Being a step-parent to children can be challenging enough, but moving in with your partner’s pet can put a strain on your relationship.
If you’re worried about moving in with a partner’s pet, take a look at the following advice to help make things go smoothly.
Discuss The Issue Before Moving In
While your partner’s pet might adore them, they may have a very different attitude towards you. Their owner is a member of the clan and someone that they can trust: you are not.
Before becoming a pet step-parent, point out to your partner that their pet will likely treat you differently. Their dog may resist your inclusion in the family, leading to behavioural problems, barking and other aggressive tendencies.
Learn More About Your Partner’s Pet
If you want to get on with anyone, you first have to understand them. The same is true of your partner’s pet: if you want a healthy relationship, you need to know what they like, and what they don’t.
Finding the best dog treats UK can help if you want to get your partner’s pooch on your side. Giving them a tasty treat will help them to associate you with feeling good.
If possible, you should also read up on dog behavioural experts to find out how you can integrate yourself into the family without unleashing hell. You don’t need to be an expert in dog psychology to understand what you should do. Often, all it takes is a couple of behaviours that show that you won’t be intimidated, and you’re all set.
Discuss Responsibilities Before You Move In
Even if your partner’s pet welcomes you with open arms, the task of looking after them remains. Somebody is going to have to give them food, take them for walks, and clean our their litter tray.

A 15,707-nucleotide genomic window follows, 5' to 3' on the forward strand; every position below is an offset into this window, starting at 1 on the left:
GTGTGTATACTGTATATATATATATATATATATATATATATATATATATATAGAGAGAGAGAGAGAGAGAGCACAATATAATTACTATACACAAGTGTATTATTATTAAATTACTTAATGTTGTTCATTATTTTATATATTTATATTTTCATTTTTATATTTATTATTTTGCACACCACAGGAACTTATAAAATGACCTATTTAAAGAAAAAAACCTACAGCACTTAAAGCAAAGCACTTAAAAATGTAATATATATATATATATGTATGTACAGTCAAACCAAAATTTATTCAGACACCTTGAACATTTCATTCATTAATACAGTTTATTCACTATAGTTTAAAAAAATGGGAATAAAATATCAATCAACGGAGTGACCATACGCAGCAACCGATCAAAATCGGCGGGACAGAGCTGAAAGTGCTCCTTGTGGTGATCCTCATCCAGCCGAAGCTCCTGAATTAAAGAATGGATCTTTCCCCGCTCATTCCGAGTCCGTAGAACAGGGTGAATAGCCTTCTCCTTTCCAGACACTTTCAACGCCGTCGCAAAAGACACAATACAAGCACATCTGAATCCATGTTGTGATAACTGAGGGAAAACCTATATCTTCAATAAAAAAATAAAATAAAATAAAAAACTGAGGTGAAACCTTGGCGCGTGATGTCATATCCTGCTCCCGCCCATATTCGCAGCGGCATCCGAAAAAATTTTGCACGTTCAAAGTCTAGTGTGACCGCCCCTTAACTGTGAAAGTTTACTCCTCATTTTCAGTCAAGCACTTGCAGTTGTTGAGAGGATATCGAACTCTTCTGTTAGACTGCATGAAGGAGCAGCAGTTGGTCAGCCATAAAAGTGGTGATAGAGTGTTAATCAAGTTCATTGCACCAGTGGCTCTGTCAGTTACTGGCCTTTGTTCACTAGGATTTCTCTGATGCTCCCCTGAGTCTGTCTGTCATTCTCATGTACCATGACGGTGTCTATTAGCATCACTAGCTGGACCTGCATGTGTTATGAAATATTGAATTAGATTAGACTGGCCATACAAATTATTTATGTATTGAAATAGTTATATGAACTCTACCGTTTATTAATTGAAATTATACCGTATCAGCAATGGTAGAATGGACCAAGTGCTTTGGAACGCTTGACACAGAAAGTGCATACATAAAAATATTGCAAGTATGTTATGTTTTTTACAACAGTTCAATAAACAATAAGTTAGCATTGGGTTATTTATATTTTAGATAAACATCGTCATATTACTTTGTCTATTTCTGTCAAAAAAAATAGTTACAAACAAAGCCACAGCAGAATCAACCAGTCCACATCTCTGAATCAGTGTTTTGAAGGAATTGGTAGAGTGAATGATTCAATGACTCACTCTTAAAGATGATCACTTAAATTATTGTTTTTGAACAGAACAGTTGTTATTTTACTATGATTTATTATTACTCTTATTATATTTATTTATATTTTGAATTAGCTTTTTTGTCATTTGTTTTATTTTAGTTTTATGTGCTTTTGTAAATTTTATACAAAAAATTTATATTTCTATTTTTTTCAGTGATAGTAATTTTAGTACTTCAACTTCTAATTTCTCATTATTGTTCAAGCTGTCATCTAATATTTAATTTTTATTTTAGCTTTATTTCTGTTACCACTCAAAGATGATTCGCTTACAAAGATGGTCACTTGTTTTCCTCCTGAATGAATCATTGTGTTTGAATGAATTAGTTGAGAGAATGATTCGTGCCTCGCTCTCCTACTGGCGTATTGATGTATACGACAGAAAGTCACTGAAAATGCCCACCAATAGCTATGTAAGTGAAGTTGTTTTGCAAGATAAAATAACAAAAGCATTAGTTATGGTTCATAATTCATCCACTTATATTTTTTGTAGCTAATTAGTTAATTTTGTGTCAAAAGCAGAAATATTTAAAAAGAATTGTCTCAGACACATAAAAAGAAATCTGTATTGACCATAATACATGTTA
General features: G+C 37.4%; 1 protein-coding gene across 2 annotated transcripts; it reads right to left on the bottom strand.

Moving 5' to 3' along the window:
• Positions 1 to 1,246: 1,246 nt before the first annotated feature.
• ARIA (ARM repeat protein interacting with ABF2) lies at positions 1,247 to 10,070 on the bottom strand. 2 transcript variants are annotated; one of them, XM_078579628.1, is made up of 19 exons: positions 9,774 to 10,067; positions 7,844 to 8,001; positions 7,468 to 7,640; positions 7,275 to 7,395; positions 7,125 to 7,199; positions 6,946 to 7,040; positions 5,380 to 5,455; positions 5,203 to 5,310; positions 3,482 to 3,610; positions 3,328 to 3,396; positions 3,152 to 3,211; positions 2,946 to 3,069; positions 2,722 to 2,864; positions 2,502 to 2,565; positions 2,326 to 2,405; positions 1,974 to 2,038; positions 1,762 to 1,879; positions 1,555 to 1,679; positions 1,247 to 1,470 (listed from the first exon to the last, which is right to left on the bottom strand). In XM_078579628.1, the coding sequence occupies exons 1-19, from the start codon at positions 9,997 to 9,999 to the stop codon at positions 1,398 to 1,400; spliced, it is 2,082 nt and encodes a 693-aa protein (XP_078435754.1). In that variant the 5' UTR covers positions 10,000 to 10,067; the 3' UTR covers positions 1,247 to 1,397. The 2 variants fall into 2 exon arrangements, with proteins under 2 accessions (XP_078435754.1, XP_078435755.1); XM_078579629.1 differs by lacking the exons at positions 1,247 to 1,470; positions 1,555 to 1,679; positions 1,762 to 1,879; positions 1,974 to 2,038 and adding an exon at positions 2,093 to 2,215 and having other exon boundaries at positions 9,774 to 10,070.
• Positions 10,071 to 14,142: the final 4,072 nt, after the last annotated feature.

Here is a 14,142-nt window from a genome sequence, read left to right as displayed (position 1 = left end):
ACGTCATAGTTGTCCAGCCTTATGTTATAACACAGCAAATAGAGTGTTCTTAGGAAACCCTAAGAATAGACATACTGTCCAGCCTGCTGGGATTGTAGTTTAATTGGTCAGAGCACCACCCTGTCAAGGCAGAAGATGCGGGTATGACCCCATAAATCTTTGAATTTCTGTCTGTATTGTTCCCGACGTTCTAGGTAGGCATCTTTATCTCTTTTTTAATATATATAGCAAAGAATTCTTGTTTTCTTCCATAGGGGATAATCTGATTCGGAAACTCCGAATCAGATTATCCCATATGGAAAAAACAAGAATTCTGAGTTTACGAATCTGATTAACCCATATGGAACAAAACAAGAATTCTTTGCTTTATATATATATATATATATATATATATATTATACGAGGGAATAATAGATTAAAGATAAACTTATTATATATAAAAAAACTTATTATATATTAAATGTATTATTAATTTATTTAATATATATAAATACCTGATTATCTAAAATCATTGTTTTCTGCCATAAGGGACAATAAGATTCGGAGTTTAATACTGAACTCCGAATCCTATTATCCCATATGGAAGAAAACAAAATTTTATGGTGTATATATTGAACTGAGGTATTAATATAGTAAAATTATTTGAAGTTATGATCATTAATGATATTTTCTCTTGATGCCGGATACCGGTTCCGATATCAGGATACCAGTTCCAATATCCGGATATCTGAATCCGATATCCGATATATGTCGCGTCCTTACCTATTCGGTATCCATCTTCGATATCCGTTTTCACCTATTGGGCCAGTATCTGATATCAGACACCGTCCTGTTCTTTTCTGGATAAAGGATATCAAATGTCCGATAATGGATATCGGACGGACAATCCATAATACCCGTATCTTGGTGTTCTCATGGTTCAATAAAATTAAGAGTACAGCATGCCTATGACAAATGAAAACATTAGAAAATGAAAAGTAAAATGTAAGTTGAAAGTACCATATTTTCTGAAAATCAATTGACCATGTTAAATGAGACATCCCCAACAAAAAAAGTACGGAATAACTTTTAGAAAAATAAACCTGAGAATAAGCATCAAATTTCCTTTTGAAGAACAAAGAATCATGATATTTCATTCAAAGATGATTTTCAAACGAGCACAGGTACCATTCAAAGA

How much of this work that you take on depends on the negotiations with your partner. If you don’t want to do any of the work, say so – after all, their pet shouldn’t be your responsibility. It is a good idea to make boundaries clear before moving in and changing your entire life.
Be Empathetic To The Pet
If the pet develops behavioural issues soon after your arrival, try where possible to be empathetic and compassionate. Remember, your partner’s pooch isn’t trying to make your life a misery; it’s just scared and wants to defend its territory. The longer it sees you as a threat, the more the problem behaviour will continue.
Being kind, calm and gentle with the animal can go a long way to getting it on your side. While it might be an uphill struggle for the first few weeks, things will improve steadily over time.
Both Agree Before Making Big Changes To Your Dog’s Life
It’s a bad idea to make unilateral changes to the life of your partner’s pet. You could hurt your relationship with their pet and with them. Instead, work together on strategies that you can both agree are a good idea. This way, you can build a unified approach to your dog that avoids confusion.